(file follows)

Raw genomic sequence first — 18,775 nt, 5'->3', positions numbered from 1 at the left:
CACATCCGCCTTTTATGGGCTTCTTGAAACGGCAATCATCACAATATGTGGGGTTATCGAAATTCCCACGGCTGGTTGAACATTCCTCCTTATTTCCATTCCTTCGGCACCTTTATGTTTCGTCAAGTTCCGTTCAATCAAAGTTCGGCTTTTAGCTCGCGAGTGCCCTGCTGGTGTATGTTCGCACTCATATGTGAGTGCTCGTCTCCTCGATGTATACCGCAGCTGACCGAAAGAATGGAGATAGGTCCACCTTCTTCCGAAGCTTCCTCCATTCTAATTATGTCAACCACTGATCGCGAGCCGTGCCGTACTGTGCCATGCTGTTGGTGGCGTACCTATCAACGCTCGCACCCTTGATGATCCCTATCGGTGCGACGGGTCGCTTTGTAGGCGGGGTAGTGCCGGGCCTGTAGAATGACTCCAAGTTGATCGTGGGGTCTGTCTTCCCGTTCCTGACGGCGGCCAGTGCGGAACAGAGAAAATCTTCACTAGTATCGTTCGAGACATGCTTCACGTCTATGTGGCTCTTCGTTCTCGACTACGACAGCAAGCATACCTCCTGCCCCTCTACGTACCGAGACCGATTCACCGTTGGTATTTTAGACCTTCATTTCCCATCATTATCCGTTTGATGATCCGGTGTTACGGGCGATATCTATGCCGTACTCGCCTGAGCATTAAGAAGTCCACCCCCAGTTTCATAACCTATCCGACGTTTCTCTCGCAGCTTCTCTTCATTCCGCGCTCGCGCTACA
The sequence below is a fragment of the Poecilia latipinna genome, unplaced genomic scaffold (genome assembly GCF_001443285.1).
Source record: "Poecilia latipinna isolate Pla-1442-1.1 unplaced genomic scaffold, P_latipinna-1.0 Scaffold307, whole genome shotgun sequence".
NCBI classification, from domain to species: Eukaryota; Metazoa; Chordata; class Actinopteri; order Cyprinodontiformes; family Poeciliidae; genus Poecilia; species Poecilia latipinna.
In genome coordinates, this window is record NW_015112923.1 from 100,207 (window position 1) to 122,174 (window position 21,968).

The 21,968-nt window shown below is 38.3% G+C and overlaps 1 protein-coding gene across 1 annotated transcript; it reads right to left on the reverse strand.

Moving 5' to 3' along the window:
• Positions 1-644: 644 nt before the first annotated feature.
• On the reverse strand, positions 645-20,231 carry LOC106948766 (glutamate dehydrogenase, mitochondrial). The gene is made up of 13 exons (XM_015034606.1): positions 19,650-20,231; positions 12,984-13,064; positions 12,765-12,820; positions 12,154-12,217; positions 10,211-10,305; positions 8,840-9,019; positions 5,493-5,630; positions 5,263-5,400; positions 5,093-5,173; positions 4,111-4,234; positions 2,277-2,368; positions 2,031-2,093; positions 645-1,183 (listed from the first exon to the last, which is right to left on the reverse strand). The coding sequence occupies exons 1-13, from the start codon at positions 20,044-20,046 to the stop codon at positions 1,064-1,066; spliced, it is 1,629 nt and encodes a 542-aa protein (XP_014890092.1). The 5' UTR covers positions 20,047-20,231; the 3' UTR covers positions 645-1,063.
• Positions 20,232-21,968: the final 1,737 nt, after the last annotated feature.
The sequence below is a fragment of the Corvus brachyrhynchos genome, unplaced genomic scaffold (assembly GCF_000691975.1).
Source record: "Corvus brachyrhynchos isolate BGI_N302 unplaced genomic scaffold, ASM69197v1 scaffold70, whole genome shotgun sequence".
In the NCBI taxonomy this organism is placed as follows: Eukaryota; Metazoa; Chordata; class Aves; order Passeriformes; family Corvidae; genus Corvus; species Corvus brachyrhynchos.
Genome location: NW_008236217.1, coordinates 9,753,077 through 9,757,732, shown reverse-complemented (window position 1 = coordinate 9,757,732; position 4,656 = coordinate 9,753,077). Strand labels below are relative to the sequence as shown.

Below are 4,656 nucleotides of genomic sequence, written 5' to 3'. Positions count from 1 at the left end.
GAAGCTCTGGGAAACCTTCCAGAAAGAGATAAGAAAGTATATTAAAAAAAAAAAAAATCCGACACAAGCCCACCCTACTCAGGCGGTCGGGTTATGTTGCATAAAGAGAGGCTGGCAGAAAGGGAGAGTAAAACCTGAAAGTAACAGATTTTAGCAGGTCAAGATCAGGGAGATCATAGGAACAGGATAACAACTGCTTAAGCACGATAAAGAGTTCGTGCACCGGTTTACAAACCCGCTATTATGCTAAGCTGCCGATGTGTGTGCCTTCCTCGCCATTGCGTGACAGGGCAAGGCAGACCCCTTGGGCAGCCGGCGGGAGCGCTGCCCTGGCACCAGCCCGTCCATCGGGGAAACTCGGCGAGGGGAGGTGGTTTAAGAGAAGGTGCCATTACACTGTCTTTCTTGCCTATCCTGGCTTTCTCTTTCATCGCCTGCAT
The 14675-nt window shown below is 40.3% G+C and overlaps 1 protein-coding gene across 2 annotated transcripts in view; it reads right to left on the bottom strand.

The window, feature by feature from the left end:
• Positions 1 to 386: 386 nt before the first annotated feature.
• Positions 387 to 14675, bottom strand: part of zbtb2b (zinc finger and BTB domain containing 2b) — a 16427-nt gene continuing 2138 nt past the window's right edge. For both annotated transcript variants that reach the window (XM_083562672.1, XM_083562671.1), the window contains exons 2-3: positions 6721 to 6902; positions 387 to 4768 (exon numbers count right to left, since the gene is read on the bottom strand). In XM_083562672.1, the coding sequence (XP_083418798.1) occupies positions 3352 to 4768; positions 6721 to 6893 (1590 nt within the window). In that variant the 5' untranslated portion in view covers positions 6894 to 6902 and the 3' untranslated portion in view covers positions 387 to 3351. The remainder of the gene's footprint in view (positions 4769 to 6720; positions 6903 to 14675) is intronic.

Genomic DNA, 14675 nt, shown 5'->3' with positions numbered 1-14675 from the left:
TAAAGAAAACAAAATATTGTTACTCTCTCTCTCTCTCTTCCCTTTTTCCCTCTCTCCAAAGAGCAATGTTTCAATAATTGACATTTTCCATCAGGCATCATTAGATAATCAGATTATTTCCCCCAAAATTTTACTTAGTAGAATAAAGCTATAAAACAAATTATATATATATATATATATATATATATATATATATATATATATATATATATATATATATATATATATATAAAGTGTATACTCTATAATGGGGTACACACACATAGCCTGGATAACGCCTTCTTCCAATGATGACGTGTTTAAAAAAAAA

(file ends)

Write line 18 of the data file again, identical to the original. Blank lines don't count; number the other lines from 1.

The 14675-nt window shown below is 40.3% G+C and overlaps 1 protein-coding gene across 2 annotated transcripts in view; it reads right to left on the bottom strand.